I guess I shouldn't be surprised that this New York Times Magazine article by Edward L. Ayers didn't get much blog attention over the weekend -- Ayers compares the current Iraq occupation to what happened in the South after the Civil War, and the analogy (at least as he presents it) doesn't hold up. However, what he says about the South's reaction to Reconstruction is interesting for different reasons:
...Defeated people's memories collapse the suffering of war into the suffering of reconstruction. White Southerners have long conflated Sherman's march with an imagined devastation that Reconstruction, among the mildest of military occupations, did not in fact bring.
... In the South, Reconstruction rather than the Civil War became the true object of contempt and hatred by postwar whites, the object of self-righteousness and retribution. Reconstruction displaced any guilt white Southerners may have felt for secession and ameliorated the shame of losing the Civil War.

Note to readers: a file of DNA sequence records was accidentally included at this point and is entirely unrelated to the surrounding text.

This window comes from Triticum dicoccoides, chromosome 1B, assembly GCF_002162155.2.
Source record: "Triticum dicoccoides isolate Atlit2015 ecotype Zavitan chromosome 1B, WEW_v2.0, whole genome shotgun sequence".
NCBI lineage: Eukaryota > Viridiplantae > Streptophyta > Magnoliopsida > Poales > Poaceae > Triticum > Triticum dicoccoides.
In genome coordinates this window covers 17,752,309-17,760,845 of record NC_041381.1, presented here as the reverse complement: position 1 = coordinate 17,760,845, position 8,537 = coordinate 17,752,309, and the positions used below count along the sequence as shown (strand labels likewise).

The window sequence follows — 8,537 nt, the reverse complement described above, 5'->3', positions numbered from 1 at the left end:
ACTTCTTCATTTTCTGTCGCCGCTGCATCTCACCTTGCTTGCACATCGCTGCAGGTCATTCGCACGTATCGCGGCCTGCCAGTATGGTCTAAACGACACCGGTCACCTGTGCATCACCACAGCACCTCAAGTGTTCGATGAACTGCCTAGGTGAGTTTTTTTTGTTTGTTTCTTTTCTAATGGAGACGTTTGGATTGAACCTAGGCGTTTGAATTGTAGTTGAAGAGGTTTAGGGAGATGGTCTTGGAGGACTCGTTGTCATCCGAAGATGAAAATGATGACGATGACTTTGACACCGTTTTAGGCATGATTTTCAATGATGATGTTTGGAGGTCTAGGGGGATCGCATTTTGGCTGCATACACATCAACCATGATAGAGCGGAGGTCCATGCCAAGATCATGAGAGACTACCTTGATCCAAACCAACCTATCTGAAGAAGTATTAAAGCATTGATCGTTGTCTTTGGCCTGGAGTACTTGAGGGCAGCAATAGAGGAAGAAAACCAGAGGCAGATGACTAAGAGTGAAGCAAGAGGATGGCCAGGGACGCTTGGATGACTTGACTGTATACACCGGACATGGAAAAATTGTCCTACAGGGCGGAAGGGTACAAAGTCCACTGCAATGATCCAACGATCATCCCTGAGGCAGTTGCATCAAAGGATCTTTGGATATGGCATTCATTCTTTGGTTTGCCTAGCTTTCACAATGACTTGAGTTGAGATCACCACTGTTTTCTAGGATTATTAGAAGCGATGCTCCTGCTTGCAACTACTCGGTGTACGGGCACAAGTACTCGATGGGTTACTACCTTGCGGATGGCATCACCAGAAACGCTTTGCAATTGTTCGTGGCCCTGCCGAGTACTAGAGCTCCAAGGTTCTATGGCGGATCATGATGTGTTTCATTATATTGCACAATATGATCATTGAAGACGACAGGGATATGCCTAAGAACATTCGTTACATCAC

... Reconstructions foster steadfast defenders of the old order. A quest for purity, for return, for the respect of the fallen fathers, drives counter-reconstructions. When things go wrong, as they inevitably will, the opponents of reconstruction can always claim that things were better under the old regime. The "old South," an imagined land of gentility and paternalism, was invented by the new South to justify a rigid racial order in a region increasingly filled with towns, railroads and factories.
This may not explain Iraq in 2005, but it certainly helps to explain American politics in 2005. Southerns have harbored these feelings of resentment for 140 years -- and now the feelings exist almost independent of the war and Reconstruction (independent, even, of the civil rights era), so they can now be communicated to people all over the country. Legalized abortion and gay marriage and the theory of evolution and the end of public-school prayer are the new Reconstruction -- cruel impositions by heartless Yankee elites. The cure is a return to "an imagined land of gentility and paternalism" that allegedly existed before this era of liberal tyranny. That's what the Right says every day. It's a Southern message, tweaked only slightly.